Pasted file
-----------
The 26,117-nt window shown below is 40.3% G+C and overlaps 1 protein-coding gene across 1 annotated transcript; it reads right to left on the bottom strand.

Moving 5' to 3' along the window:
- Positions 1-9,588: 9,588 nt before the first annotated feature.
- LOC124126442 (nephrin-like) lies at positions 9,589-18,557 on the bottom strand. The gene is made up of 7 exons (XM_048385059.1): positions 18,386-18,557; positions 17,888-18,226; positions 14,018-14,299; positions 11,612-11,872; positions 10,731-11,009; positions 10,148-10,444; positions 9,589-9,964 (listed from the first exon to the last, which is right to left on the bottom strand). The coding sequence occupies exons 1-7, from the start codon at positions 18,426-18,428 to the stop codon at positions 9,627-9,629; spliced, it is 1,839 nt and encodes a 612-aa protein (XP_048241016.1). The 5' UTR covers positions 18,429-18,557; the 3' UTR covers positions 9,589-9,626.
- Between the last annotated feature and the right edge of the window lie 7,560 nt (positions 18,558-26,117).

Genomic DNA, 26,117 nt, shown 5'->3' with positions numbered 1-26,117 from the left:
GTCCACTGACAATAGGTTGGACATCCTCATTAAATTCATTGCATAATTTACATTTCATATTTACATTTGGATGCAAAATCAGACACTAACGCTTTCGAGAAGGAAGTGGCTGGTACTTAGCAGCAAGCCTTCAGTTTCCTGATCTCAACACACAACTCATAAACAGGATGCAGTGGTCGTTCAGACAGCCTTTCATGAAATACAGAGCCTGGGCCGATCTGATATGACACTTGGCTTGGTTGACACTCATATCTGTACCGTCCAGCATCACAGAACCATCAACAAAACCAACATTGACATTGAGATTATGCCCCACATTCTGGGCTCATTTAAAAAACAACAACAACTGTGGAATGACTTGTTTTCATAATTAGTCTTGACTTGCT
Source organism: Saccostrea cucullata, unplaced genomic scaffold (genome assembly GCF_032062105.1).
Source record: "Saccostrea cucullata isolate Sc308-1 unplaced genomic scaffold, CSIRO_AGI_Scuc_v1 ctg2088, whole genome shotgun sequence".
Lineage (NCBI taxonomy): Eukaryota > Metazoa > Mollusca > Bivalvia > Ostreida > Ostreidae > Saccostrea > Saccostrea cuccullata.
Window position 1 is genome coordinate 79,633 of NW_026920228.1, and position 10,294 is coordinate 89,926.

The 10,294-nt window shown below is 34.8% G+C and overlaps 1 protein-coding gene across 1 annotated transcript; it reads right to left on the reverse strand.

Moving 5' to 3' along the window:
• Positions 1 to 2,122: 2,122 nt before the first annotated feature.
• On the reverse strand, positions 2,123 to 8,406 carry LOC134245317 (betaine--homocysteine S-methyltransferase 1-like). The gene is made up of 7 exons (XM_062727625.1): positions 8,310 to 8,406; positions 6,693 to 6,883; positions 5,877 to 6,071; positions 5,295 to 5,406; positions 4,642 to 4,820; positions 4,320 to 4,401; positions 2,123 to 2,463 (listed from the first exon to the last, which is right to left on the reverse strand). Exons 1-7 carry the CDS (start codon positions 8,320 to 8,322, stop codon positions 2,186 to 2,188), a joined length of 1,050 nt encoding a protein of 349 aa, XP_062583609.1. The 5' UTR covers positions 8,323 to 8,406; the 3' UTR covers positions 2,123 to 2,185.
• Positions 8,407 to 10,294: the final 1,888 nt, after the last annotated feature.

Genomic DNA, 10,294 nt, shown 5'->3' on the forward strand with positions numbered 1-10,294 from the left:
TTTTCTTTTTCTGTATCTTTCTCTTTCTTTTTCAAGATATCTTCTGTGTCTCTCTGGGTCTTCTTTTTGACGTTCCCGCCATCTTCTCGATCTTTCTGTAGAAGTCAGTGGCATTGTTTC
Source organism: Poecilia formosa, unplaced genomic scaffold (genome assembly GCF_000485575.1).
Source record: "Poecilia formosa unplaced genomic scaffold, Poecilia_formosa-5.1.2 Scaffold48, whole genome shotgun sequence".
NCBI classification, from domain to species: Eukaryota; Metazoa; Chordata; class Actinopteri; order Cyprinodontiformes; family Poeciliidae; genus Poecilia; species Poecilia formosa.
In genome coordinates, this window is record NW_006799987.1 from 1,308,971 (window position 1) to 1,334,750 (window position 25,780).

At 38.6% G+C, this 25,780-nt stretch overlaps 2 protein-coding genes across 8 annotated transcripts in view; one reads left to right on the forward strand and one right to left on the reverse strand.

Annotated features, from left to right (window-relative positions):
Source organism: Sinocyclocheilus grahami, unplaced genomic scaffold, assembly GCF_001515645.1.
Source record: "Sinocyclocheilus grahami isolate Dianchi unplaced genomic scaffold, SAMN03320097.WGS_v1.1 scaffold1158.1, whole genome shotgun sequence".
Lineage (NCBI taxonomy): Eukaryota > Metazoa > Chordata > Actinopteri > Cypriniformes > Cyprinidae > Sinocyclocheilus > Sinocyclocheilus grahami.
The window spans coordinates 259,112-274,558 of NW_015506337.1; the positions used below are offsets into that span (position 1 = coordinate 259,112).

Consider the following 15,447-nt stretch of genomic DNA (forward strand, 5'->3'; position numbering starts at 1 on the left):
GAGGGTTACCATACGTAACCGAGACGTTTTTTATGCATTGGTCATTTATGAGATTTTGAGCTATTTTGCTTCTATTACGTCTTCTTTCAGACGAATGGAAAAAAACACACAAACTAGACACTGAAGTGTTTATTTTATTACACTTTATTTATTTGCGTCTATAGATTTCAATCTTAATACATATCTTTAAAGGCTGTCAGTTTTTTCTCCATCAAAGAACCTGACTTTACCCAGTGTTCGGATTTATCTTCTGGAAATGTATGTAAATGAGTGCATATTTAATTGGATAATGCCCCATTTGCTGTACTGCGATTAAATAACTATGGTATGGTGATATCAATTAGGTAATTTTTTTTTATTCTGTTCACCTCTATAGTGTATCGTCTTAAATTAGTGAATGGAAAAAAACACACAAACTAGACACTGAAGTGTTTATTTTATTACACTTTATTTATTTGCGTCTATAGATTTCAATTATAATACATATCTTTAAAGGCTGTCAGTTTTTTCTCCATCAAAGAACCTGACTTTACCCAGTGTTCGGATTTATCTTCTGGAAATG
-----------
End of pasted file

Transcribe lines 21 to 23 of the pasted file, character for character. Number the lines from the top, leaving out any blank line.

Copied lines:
NCBI classification, from domain to species: Eukaryota; Metazoa; Chordata; class Actinopteri; order Cyprinodontiformes; family Poeciliidae; genus Poecilia; species Poecilia formosa.
In genome coordinates, this window is record NW_006799987.1 from 1,308,971 (window position 1) to 1,334,750 (window position 25,780).

At 38.6% G+C, this 25,780-nt stretch overlaps 2 protein-coding genes across 8 annotated transcripts in view; one reads left to right on the forward strand and one right to left on the reverse strand.